Monday, February 12, 2007

I hate guerrilla advertising

Regardless of the fact that the citizens of Boston seem to be way too jumpy for no reason, I'm so glad the Cartoon Network's "guerrilla advertising" misfired. We are being bombarded with unwanted ads and this, instead of making advertising better, sharper, more effective or entertaining, is making it worse, as you could all tell from the very underwhelming bunch of recent Superbowl ads. The advertising industry, which is where I earn my bread and butter, I should point out, is killing itself because it is trying to do too many things in too many places and except for some smart campaigns (like the new m&m campaign), is shooting itself in the foot in a major way. The creatives who come up with the ideas, now have to come up with ideas for a multitude of media and in my opinion, for the most part, the creativity is dissolved into substandard messages. People still have a certain fondness for ads that make them laugh, or identify or think, but if they are going to be attacked indiscriminately, they are bound to lose their affection. Now people are fighting to keep ads out of their sight.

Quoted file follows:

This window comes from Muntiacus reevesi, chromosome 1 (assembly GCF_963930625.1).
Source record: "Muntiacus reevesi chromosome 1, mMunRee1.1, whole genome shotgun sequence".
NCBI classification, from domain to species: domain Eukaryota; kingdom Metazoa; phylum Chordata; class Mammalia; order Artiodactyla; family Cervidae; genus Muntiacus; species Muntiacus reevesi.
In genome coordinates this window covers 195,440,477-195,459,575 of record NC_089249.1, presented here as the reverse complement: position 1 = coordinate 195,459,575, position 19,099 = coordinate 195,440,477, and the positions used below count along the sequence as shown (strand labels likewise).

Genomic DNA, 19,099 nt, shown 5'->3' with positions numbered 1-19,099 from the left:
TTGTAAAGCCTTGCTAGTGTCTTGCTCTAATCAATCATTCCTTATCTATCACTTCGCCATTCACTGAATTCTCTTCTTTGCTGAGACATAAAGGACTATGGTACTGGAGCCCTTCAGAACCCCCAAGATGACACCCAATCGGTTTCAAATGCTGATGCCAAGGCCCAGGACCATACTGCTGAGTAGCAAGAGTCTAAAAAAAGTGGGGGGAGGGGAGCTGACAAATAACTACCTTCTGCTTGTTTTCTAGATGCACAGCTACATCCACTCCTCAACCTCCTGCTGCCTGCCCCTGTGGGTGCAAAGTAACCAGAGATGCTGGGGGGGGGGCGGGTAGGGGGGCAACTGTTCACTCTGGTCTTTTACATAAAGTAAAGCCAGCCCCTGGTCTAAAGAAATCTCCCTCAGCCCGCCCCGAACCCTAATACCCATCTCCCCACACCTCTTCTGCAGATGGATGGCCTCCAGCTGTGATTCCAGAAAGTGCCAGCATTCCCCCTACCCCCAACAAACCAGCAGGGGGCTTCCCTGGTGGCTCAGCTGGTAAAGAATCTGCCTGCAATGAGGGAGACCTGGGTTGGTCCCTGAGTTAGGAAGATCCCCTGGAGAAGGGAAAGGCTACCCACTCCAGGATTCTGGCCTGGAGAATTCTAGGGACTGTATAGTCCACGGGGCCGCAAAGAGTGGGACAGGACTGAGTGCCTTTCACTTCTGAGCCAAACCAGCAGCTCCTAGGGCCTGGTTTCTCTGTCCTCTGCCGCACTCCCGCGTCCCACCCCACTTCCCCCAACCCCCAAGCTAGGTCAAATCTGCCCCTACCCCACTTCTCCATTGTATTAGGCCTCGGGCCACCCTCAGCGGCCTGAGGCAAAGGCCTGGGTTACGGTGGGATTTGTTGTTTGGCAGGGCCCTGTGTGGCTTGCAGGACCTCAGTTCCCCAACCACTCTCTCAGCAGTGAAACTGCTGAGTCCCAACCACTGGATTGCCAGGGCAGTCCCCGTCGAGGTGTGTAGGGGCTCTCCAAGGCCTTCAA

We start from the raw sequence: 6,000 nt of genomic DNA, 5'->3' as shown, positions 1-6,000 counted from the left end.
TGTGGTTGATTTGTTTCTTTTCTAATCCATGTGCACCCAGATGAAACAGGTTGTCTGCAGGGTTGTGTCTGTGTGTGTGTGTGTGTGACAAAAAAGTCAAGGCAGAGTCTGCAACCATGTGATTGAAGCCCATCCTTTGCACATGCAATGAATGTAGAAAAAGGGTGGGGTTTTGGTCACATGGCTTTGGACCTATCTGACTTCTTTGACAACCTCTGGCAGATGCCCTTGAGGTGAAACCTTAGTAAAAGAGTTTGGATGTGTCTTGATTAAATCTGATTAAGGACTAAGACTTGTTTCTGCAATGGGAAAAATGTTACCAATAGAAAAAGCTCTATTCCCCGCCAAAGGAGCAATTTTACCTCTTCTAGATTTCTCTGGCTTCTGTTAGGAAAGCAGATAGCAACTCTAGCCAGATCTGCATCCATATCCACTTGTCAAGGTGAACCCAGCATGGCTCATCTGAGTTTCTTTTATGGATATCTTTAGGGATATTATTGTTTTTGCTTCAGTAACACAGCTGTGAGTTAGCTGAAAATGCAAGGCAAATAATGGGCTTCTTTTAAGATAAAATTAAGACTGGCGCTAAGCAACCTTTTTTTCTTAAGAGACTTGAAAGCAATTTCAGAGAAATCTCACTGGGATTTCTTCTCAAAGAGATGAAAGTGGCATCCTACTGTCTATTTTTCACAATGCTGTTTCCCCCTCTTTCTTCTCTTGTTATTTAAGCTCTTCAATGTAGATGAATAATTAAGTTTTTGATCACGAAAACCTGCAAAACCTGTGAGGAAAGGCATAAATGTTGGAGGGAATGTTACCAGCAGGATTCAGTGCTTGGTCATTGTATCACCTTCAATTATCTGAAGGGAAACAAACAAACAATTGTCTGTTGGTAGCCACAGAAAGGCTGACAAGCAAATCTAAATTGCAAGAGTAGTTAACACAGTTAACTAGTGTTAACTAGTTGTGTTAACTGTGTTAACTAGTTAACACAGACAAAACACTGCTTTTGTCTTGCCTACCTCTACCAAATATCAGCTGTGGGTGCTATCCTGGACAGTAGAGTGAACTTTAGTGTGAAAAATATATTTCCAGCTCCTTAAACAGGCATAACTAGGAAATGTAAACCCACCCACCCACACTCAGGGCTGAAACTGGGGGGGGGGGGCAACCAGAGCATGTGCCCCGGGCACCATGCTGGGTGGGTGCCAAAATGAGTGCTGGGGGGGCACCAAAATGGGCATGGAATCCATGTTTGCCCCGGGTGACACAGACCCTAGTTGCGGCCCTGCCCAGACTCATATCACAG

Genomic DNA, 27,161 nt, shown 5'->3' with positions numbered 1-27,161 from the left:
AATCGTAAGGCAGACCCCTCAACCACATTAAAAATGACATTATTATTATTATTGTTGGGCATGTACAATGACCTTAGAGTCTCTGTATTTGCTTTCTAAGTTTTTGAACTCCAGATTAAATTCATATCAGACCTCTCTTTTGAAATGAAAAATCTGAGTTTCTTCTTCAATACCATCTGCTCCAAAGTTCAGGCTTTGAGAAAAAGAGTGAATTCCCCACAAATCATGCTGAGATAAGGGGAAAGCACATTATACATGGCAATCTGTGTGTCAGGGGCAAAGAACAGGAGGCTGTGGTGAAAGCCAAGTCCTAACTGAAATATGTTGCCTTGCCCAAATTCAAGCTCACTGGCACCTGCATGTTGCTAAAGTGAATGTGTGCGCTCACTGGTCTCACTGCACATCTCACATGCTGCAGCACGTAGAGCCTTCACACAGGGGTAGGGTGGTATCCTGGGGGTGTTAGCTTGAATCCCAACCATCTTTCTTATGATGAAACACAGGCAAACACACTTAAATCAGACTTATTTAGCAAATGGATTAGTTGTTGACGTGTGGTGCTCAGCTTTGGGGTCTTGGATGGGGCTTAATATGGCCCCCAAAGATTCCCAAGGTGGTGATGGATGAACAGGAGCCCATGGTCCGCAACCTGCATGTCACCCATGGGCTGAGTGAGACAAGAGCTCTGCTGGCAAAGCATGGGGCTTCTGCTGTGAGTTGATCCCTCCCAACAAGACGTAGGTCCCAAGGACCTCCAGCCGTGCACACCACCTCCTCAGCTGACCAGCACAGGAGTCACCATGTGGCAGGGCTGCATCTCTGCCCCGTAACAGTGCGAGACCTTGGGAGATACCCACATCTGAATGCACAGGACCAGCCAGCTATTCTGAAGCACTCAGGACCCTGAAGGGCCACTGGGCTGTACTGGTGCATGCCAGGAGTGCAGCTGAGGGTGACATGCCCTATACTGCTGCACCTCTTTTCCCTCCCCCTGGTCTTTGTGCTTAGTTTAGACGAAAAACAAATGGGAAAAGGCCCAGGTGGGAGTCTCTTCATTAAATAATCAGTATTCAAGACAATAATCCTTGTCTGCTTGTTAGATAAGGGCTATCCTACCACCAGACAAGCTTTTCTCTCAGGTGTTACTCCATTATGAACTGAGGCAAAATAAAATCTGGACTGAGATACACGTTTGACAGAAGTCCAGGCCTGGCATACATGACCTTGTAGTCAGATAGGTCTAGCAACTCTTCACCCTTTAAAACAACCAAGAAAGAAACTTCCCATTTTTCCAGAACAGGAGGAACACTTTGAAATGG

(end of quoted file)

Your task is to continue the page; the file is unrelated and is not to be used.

Perversely, I couldn't be happier about it.
I go to these events to hear advertising gurus speak about future marketing, and experiential bla bla and guerrilla blublu and branded bloblo and I don't know what creeps me out the most: that if it was up to them they'd run ads in your dreams, or that they are totally oblivious to the Orwellian implications of their unbridled enthusiasm to cover every conceivable surface with ads, or even worse, to sneak the ads into your consciousness without your consent.
We, the consumers, the citizens, the humans, have an unspoken contract with ads. They are not content and they should never be. They are ads and we must recognize them as such. As long as I can identify that the content and motivation of a particular campaign is to sell stuff, I have no problem. Like, for instance, the BMW film series in the internet. But when they create TV series or movies or whatever that are huge commercials for a brand, that's when I cry foul. When they invade my space in public spaces with fake events, or put fake people in a bar drinking some drink to create buzz, it really turns me off, like it turns off Walter Kirn of New York Times Magazine.
I hear your pain, Walter.

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